A man dressed as Joker stabbed passengers on a train. This is what experts were worried about
A man dressed as the “Batman” character Joker stabbed passengers and started a fire on a Tokyo train. Here’s why
A man dressed as Batman character Joker on Sunday stabbed several passengers and started a fire on a Tokyo commuter train, sending throngs of people scrambling and shouting in the wake.
The Tokyo Fire Department told The Associated Press that there were no deaths in the attack.
- Seventeen people were injured.
- Three people suffered serious injuries.
- Not all victims were stabbed.
The attacker, who was 24, was arrested on sight and was immediately taken into custody, according to The Associated Press. Authorities are investigating him on attempted murder charges. No motive was immediately known.
Per Nippon Television, the attacker told police he wanted to kill people on the train and receive the death penalty.
Witnesses said the suspect was wearing a bright outfit — green shirt, blue suit and purple coat — that resembled the Batman villain, the Joker. The attacker might have resembled someone attending a Halloween party, too, according to The Associated Press.
Experts have been worried about Joker-themed attacks for about two years now because of the 2019 film, “Joker.” The film was released in the wake of national tragedies, like shootings in Gilroy, California, El Paso and Odessa, Texas, and Dayton, Ohio, which worried experts about potential new attacks tied to the film.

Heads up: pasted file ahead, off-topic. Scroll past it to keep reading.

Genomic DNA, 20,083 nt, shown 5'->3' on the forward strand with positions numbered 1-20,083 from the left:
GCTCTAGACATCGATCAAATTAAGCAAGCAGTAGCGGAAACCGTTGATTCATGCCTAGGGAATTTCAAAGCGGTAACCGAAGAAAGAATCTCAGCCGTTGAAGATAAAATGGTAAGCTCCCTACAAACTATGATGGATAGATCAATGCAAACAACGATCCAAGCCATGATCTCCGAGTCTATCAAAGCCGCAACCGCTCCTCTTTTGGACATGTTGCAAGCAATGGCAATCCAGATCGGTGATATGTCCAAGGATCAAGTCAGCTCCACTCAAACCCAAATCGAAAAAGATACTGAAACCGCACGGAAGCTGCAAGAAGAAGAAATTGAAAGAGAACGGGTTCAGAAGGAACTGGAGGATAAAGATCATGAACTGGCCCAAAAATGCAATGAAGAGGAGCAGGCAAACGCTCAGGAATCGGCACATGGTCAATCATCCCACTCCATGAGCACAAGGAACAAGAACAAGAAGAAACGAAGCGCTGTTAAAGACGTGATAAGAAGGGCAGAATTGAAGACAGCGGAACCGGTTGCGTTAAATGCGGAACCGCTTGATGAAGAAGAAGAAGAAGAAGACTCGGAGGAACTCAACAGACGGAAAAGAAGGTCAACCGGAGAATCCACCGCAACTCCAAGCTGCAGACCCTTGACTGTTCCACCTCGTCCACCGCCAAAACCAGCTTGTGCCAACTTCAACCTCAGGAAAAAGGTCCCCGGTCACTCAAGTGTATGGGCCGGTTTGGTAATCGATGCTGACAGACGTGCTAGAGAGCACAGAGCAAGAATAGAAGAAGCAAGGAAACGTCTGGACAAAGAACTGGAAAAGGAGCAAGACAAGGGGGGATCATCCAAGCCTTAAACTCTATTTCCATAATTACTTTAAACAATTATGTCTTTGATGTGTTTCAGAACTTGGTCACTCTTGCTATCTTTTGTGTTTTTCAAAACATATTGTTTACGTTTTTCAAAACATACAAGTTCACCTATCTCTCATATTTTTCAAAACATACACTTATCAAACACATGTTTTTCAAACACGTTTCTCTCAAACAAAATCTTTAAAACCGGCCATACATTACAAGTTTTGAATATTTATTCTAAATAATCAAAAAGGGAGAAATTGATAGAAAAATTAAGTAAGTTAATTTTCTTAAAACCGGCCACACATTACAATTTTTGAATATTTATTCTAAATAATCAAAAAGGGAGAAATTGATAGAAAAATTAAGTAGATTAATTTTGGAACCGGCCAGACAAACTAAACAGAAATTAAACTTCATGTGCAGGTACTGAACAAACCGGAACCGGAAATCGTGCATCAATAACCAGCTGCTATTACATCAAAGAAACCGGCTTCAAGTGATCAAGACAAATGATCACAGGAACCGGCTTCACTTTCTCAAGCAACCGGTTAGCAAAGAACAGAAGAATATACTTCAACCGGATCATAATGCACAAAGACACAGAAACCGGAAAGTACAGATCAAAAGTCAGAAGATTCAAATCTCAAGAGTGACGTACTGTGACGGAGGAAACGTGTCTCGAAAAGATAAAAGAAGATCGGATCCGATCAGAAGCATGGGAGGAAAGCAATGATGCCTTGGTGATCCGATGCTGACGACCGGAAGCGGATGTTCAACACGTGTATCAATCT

In fact, U.S. military warned of possible attacks at theaters in the United States after “Joker” showings. No major attacks happened. But the fear was there.
The film focused on mental health, abuse and emotional trauma. Most “Joker” stories center around these themes. And the new Joker character himself is also bathed in violence, soaking in the darkness of the world. He commits violence as an act of chaos. And that’s what scared experts most. His character has a cult following for violence and being against the established order, making him a prime catalyst for potential acts of violence.
“Once you start getting into the head of, you know, the sociopath, the anti-social person, the revolutionary, that’s when we suddenly think that this image of violence can be inspiring to the wrong kind of people,” Kendall Phillips, a pop culture professor at Syracuse University, said at the time.